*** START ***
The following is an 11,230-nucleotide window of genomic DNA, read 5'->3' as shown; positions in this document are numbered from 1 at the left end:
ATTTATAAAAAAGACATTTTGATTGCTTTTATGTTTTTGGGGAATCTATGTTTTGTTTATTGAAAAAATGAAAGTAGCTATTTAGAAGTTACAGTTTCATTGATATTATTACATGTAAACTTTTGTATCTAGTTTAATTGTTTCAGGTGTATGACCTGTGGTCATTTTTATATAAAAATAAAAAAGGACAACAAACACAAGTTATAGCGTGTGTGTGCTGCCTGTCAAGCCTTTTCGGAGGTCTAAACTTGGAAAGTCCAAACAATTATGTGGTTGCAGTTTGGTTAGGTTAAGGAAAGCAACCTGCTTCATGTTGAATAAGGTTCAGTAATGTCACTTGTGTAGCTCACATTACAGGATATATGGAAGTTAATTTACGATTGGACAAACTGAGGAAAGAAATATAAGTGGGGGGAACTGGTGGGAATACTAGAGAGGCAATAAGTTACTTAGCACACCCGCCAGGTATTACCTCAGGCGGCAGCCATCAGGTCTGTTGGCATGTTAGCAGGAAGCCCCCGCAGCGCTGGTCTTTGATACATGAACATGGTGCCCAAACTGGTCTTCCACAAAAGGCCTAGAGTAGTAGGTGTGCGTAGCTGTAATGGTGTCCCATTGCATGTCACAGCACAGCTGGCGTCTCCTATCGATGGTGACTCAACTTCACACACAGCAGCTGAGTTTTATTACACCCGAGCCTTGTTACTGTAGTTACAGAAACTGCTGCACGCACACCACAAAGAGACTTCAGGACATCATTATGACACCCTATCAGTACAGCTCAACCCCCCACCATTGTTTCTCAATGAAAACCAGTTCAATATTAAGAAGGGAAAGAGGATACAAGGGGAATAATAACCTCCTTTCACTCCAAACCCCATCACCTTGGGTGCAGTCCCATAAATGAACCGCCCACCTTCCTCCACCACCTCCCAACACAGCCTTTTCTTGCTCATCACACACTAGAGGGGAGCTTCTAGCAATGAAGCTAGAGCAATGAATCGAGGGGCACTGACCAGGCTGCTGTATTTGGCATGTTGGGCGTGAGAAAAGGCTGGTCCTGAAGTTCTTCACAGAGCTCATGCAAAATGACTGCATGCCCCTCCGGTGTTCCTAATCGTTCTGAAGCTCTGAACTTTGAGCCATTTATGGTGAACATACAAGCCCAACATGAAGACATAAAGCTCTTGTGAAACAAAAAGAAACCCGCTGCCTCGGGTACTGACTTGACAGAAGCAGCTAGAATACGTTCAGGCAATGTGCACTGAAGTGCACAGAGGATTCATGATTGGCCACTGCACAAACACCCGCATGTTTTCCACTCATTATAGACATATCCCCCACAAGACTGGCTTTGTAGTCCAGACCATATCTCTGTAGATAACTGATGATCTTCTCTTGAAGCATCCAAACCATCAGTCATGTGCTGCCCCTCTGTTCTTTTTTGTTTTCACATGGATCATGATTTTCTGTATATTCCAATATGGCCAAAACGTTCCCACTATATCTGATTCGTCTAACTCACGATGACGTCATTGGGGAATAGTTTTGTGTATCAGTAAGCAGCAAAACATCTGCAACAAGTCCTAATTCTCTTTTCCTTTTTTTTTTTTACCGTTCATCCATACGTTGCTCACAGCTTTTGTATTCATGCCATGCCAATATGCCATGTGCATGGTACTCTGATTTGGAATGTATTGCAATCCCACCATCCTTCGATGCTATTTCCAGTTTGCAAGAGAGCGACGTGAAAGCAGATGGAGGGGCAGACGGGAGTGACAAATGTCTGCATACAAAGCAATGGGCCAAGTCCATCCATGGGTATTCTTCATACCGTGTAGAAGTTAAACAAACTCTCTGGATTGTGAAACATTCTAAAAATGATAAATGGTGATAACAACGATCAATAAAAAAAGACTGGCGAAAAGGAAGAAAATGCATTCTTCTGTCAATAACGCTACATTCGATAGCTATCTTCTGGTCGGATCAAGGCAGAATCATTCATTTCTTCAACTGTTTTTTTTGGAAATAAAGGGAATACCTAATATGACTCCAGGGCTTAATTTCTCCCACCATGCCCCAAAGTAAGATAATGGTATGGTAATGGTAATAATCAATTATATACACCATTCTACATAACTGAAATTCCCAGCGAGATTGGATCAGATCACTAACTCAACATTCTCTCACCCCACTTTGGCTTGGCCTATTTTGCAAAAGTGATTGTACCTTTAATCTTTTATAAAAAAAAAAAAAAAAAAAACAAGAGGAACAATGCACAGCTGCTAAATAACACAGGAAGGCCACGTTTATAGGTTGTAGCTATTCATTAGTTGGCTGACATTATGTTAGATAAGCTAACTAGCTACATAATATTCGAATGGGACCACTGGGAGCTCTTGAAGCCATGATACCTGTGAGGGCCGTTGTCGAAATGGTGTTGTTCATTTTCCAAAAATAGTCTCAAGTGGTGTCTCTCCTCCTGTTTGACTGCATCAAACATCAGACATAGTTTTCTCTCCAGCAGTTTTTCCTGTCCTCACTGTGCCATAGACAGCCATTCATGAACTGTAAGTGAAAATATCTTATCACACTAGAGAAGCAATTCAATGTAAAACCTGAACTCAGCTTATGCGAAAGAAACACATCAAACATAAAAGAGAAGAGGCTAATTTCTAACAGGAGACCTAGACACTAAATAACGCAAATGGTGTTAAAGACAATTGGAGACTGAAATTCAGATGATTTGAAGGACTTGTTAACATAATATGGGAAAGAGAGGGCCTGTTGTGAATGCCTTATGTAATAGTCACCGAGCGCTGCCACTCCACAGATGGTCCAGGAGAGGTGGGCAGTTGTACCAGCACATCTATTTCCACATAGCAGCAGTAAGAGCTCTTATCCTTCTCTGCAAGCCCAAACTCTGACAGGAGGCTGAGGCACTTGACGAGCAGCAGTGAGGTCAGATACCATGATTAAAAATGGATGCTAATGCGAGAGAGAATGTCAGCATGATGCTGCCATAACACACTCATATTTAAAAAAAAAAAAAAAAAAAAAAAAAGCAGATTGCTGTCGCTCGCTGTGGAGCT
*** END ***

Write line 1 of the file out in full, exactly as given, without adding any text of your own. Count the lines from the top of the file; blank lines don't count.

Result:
The following is an 11,230-nucleotide window of genomic DNA, read 5'->3' as shown; positions in this document are numbered from 1 at the left end: